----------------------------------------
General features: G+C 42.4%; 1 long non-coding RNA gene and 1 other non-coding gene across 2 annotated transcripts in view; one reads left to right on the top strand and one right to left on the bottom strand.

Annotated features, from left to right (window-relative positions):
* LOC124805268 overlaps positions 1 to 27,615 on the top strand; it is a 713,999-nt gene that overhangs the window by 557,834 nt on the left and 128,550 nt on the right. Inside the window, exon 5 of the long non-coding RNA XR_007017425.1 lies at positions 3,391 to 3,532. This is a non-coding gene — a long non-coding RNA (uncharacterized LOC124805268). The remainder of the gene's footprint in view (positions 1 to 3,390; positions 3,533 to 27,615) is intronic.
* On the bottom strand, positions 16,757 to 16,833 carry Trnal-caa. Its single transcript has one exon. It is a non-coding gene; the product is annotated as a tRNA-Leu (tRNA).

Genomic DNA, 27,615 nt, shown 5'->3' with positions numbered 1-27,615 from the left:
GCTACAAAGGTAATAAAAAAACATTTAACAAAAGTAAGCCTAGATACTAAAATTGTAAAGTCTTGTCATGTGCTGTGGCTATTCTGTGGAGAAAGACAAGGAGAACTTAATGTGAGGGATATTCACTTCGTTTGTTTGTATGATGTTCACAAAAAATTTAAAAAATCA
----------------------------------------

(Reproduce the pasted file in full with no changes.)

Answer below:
General features: G+C 42.4%; 1 long non-coding RNA gene and 1 other non-coding gene across 2 annotated transcripts in view; one reads left to right on the top strand and one right to left on the bottom strand.

Annotated features, from left to right (window-relative positions):
* LOC124805268 overlaps positions 1 to 27,615 on the top strand; it is a 713,999-nt gene that overhangs the window by 557,834 nt on the left and 128,550 nt on the right. Inside the window, exon 5 of the long non-coding RNA XR_007017425.1 lies at positions 3,391 to 3,532. This is a non-coding gene — a long non-coding RNA (uncharacterized LOC124805268). The remainder of the gene's footprint in view (positions 1 to 3,390; positions 3,533 to 27,615) is intronic.
* On the bottom strand, positions 16,757 to 16,833 carry Trnal-caa. Its single transcript has one exon. It is a non-coding gene; the product is annotated as a tRNA-Leu (tRNA).

Genomic DNA, 27,615 nt, shown 5'->3' with positions numbered 1-27,615 from the left:
GCTACAAAGGTAATAAAAAAACATTTAACAAAAGTAAGCCTAGATACTAAAATTGTAAAGTCTTGTCATGTGCTGTGGCTATTCTGTGGAGAAAGACAAGGAGAACTTAATGTGAGGGATATTCACTTCGTTTGTTTGTATGATGTTCACAAAAAATTTAAAAAATCA